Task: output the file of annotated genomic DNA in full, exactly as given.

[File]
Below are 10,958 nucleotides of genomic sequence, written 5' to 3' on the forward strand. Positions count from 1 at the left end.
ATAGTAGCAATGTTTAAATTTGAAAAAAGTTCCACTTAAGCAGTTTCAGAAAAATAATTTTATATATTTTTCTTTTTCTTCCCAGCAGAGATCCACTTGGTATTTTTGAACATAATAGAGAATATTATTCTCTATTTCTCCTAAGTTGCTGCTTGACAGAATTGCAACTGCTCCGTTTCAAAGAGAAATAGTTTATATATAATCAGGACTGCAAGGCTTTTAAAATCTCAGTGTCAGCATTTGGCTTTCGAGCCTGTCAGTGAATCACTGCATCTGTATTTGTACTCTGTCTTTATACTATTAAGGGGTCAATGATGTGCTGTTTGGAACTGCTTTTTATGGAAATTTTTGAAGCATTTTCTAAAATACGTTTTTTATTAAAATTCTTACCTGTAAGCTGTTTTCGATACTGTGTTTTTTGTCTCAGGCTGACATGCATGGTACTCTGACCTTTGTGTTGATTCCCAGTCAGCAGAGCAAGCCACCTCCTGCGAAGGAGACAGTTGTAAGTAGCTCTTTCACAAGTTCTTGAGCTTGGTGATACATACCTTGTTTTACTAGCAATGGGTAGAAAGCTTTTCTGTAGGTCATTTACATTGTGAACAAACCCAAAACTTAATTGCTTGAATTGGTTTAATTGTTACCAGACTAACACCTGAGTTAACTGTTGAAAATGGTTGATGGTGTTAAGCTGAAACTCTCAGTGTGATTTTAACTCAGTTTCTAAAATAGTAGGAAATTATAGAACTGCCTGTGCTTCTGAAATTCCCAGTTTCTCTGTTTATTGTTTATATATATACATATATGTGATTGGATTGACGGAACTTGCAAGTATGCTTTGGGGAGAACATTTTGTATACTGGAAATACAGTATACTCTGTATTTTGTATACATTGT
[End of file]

Below are 10,958 nucleotides of genomic sequence, written 5' to 3' on the forward strand. Positions count from 1 at the left end.
ATAGTAGCAATGTTTAAATTTGAAAAAAGTTCCACTTAAGCAGTTTCAGAAAAATAATTTTATATATTTTTCTTTTTCTTCCCAGCAGAGATCCACTTGGTATTTTTGAACATAATAGAGAATATTATTCTCTATTTCTCCTAAGTTGCTGCTTGACAGAATTGCAACTGCTCCGTTTCAAAGAGAAATAGTTTATATATAATCAGGACTGCAAGGCTTTTAAAATCTCAGTGTCAGCATTTGGCTTTCGAGCCTGTCAGTGAATCACTGCATCTGTATTTGTACTCTGTCTTTATACTATTAAGGGGTCAATGATGTGCTGTTTGGAACTGCTTTTTATGGAAATTTTTGAAGCATTTTCTAAAATACGTTTTTTATTAAAATTCTTACCTGTAAGCTGTTTTCGATACTGTGTTTTTTGTCTCAGGCTGACATGCATGGTACTCTGACCTTTGTGTTGATTCCCAGTCAGCAGAGCAAGCCACCTCCTGCGAAGGAGACAGTTGTAAGTAGCTCTTTCACAAGTTCTTGAGCTTGGTGATACATACCTTGTTTTACTAGCAATGGGTAGAAAGCTTTTCTGTAGGTCATTTACATTGTGAACAAACCCAAAACTTAATTGCTTGAATTGGTTTAATTGTTACCAGACTAACACCTGAGTTAACTGTTGAAAATGGTTGATGGTGTTAAGCTGAAACTCTCAGTGTGATTTTAACTCAGTTTCTAAAATAGTAGGAAATTATAGAACTGCCTGTGCTTCTGAAATTCCCAGTTTCTCTGTTTATTGTTTATATATATACATATATGTGATTGGATTGACGGAACTTGCAAGTATGCTTTGGGGAGAACATTTTGTATACTGGAAATACAGTATACTCTGTATTTTGTATACATTGT